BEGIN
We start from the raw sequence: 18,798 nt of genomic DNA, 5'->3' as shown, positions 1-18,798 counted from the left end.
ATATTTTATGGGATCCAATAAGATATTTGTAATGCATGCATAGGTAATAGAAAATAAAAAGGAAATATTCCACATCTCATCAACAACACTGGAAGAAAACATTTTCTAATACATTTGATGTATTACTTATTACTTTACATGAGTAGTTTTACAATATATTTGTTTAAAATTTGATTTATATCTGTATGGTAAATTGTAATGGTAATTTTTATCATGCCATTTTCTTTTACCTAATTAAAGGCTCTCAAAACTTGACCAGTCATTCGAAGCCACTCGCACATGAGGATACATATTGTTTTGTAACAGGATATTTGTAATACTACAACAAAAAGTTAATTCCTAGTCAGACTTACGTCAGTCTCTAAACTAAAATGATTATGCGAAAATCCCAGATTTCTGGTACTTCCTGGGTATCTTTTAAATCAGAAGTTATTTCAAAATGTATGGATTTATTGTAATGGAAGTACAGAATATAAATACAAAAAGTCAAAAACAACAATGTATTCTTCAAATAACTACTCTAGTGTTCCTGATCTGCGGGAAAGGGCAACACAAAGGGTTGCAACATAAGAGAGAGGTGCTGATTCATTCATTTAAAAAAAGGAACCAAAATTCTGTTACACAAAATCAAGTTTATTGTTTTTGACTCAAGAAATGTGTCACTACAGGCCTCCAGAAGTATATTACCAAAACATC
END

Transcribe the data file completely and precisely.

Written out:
We start from the raw sequence: 18,798 nt of genomic DNA, 5'->3' as shown, positions 1-18,798 counted from the left end.
ATATTTTATGGGATCCAATAAGATATTTGTAATGCATGCATAGGTAATAGAAAATAAAAAGGAAATATTCCACATCTCATCAACAACACTGGAAGAAAACATTTTCTAATACATTTGATGTATTACTTATTACTTTACATGAGTAGTTTTACAATATATTTGTTTAAAATTTGATTTATATCTGTATGGTAAATTGTAATGGTAATTTTTATCATGCCATTTTCTTTTACCTAATTAAAGGCTCTCAAAACTTGACCAGTCATTCGAAGCCACTCGCACATGAGGATACATATTGTTTTGTAACAGGATATTTGTAATACTACAACAAAAAGTTAATTCCTAGTCAGACTTACGTCAGTCTCTAAACTAAAATGATTATGCGAAAATCCCAGATTTCTGGTACTTCCTGGGTATCTTTTAAATCAGAAGTTATTTCAAAATGTATGGATTTATTGTAATGGAAGTACAGAATATAAATACAAAAAGTCAAAAACAACAATGTATTCTTCAAATAACTACTCTAGTGTTCCTGATCTGCGGGAAAGGGCAACACAAAGGGTTGCAACATAAGAGAGAGGTGCTGATTCATTCATTTAAAAAAAGGAACCAAAATTCTGTTACACAAAATCAAGTTTATTGTTTTTGACTCAAGAAATGTGTCACTACAGGCCTCCAGAAGTATATTACCAAAACATC